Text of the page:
Stout : Definition


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Definitions of Stout

Pronunciation : Stout
Part of Speech : a.
Etymology : [D. stout bold (or OF. estout bold, proud, of Teutonic origin); akin to AS. stolt, G. stolz, and perh. to E. stilt.]
Definition : 1. Strong; lusty; vigorous; robust; sinewy; muscular; hence, firm; resolute; dauntless. With hearts stern and stout. Chaucer. A stouter champion never handled sword. Shak. He lost the character of a bold, stout, magnanimous man. Clarendon. The lords all stand To clear their cause, most resolutely stout. Daniel.

2. Proud; haughty; arrogant; hard. [Archaic] Your words have been stout against me. Mal. iii. 13. Commonly . . . they that be rich are lofty and stout. Latimer.

3. Firm; tough; materially strong; enduring; as, a stout vessel, stick, string, or cloth.

4. Large; bulky; corpulent.

Syn. -- Stout, Corpulent, Portly. Corpulent has reference simply to a superabundance or excess of flesh. Portly implies a kind of stoutness or corpulence which gives a dignified or imposing appearance. Stout, in our early writers (as in the English Bible), was used chiefly or wholly in the sense of strong or bold; as, a stout champion; a stout heart; a stout resistance, etc. At a later period it was used for thickset or bulky, and more recently, especially in England, the idea has been carried still further, so that Taylor says in his Synonyms: "The stout man has the proportions of an ox; he is corpulent, fat, and fleshy in relation to his size." In America, stout is still commonly used in the original sense of strong as, a stout boy; a stout pole.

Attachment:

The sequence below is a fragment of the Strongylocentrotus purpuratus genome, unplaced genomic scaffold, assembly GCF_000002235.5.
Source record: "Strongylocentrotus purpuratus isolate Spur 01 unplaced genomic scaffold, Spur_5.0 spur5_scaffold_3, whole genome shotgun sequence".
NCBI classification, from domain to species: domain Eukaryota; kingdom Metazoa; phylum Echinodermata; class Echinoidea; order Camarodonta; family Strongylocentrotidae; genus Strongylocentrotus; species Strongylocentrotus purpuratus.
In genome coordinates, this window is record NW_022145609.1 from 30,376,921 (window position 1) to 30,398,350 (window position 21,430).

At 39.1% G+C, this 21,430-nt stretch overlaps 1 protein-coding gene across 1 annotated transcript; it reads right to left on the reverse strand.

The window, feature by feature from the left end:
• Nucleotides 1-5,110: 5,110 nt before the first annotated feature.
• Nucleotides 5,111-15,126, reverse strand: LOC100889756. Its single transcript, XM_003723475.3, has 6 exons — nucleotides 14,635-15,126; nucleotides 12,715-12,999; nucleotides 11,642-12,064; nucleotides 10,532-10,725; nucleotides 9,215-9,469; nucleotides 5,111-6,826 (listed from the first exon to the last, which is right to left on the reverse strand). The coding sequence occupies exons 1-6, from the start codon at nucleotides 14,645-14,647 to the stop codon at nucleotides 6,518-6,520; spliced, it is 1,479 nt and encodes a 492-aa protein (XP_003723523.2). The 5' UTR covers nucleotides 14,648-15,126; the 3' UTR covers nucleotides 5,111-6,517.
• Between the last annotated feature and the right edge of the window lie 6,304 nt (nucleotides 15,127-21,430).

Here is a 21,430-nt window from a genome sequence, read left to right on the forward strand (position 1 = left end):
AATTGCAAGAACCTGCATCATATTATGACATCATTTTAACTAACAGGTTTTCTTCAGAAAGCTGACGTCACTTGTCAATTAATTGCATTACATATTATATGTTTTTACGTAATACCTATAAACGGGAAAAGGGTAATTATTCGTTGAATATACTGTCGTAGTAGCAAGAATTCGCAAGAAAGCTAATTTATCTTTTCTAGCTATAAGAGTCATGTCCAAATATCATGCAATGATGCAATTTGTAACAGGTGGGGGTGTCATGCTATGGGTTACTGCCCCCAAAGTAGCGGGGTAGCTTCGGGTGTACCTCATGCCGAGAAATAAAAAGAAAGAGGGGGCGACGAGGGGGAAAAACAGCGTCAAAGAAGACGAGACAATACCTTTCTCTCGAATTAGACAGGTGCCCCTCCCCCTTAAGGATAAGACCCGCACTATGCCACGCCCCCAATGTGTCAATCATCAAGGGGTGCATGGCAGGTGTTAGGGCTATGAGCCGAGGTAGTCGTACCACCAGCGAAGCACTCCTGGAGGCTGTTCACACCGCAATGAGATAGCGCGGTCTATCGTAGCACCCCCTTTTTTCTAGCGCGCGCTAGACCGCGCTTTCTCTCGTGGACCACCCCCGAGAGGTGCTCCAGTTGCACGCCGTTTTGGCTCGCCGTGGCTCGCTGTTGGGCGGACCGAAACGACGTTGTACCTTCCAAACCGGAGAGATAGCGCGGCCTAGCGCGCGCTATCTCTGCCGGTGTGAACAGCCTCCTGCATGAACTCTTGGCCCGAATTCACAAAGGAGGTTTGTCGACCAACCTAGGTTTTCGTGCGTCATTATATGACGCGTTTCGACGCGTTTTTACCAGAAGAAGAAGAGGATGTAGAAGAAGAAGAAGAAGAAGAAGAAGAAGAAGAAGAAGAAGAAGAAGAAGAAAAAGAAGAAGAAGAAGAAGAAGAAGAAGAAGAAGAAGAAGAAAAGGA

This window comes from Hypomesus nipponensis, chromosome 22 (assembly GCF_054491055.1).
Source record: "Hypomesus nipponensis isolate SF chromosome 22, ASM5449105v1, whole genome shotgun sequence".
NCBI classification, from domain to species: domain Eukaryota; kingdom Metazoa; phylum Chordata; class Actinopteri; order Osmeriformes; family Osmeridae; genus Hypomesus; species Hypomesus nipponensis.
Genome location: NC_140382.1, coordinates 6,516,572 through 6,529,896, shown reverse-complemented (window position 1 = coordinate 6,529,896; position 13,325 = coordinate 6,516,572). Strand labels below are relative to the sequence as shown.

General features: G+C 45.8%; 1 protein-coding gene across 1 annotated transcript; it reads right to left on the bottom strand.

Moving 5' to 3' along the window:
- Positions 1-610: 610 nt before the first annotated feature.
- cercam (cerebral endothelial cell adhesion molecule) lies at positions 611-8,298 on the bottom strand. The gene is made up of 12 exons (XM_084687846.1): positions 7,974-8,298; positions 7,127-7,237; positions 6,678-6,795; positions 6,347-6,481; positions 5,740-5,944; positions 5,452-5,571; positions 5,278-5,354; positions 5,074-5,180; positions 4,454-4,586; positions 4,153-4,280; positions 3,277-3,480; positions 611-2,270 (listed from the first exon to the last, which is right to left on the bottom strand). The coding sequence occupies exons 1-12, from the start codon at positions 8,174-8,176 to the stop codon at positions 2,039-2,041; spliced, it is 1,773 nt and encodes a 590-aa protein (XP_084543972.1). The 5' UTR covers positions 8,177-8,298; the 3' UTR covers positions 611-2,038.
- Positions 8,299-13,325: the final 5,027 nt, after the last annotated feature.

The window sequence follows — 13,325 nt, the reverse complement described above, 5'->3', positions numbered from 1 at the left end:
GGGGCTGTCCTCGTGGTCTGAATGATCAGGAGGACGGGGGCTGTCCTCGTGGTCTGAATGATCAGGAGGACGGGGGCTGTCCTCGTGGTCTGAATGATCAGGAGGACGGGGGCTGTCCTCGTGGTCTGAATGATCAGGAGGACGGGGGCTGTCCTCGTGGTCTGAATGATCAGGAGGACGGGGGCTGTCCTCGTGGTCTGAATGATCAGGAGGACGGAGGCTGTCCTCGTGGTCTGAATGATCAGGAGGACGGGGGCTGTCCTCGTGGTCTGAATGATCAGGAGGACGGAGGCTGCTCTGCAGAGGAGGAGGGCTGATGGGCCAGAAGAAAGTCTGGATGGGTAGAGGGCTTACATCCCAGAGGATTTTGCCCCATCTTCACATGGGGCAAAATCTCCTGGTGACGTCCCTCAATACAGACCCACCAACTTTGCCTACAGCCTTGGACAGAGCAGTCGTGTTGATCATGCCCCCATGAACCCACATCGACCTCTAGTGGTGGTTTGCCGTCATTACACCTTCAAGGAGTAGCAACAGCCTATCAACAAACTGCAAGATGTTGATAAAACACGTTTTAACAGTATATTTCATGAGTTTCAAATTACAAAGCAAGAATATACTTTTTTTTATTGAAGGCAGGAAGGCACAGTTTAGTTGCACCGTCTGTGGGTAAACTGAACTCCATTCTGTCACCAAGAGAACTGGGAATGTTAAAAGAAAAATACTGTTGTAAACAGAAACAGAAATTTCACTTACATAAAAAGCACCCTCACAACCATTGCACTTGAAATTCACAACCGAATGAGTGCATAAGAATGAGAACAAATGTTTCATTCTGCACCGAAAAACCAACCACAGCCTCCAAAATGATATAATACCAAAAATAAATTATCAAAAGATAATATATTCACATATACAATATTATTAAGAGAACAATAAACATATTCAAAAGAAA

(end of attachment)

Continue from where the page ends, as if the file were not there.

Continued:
[Compar. Stouter; superl. Stoutest.]
Source : Webster's Unabridged Dictionary, 1913

Pronunciation : Stout
Part of Speech : n.
Definition : Defn: A strong malt liquor; strong porter. Swift.
Source : Webster's Unabridged Dictionary, 1913


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